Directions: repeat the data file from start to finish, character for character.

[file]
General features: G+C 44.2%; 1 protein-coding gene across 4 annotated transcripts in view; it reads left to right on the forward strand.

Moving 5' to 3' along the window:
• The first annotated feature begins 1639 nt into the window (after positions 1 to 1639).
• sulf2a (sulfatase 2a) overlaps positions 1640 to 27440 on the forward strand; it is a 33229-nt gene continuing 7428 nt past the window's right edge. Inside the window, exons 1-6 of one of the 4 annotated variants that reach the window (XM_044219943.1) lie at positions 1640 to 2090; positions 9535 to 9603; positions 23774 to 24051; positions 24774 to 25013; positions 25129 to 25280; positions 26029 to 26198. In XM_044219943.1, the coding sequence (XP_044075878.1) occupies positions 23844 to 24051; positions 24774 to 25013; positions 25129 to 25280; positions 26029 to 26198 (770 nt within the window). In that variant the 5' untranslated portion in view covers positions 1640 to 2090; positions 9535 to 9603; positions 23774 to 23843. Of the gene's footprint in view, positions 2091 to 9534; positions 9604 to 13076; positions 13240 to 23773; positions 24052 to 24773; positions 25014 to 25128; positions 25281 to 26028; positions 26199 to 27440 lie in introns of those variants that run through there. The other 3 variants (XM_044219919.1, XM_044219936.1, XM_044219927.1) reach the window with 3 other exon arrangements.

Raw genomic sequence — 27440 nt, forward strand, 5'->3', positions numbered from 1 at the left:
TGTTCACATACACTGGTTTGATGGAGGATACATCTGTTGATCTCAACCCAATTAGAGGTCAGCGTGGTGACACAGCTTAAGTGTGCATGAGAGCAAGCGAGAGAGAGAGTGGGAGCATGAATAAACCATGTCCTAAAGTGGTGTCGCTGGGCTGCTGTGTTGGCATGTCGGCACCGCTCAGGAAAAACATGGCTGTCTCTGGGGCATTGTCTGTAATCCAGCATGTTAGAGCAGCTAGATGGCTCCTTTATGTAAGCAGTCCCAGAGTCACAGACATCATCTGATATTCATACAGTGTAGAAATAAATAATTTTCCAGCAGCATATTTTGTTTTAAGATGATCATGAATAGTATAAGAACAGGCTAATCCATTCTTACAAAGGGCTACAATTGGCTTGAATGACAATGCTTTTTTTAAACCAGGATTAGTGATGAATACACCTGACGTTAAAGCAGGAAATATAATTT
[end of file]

General features: G+C 44.2%; 1 protein-coding gene across 4 annotated transcripts in view; it reads left to right on the forward strand.

Moving 5' to 3' along the window:
• The first annotated feature begins 1639 nt into the window (after positions 1 to 1639).
• sulf2a (sulfatase 2a) overlaps positions 1640 to 27440 on the forward strand; it is a 33229-nt gene continuing 7428 nt past the window's right edge. Inside the window, exons 1-6 of one of the 4 annotated variants that reach the window (XM_044219943.1) lie at positions 1640 to 2090; positions 9535 to 9603; positions 23774 to 24051; positions 24774 to 25013; positions 25129 to 25280; positions 26029 to 26198. In XM_044219943.1, the coding sequence (XP_044075878.1) occupies positions 23844 to 24051; positions 24774 to 25013; positions 25129 to 25280; positions 26029 to 26198 (770 nt within the window). In that variant the 5' untranslated portion in view covers positions 1640 to 2090; positions 9535 to 9603; positions 23774 to 23843. Of the gene's footprint in view, positions 2091 to 9534; positions 9604 to 13076; positions 13240 to 23773; positions 24052 to 24773; positions 25014 to 25128; positions 25281 to 26028; positions 26199 to 27440 lie in introns of those variants that run through there. The other 3 variants (XM_044219919.1, XM_044219936.1, XM_044219927.1) reach the window with 3 other exon arrangements.

Raw genomic sequence — 27440 nt, forward strand, 5'->3', positions numbered from 1 at the left:
TGTTCACATACACTGGTTTGATGGAGGATACATCTGTTGATCTCAACCCAATTAGAGGTCAGCGTGGTGACACAGCTTAAGTGTGCATGAGAGCAAGCGAGAGAGAGAGTGGGAGCATGAATAAACCATGTCCTAAAGTGGTGTCGCTGGGCTGCTGTGTTGGCATGTCGGCACCGCTCAGGAAAAACATGGCTGTCTCTGGGGCATTGTCTGTAATCCAGCATGTTAGAGCAGCTAGATGGCTCCTTTATGTAAGCAGTCCCAGAGTCACAGACATCATCTGATATTCATACAGTGTAGAAATAAATAATTTTCCAGCAGCATATTTTGTTTTAAGATGATCATGAATAGTATAAGAACAGGCTAATCCATTCTTACAAAGGGCTACAATTGGCTTGAATGACAATGCTTTTTTTAAACCAGGATTAGTGATGAATACACCTGACGTTAAAGCAGGAAATATAATTT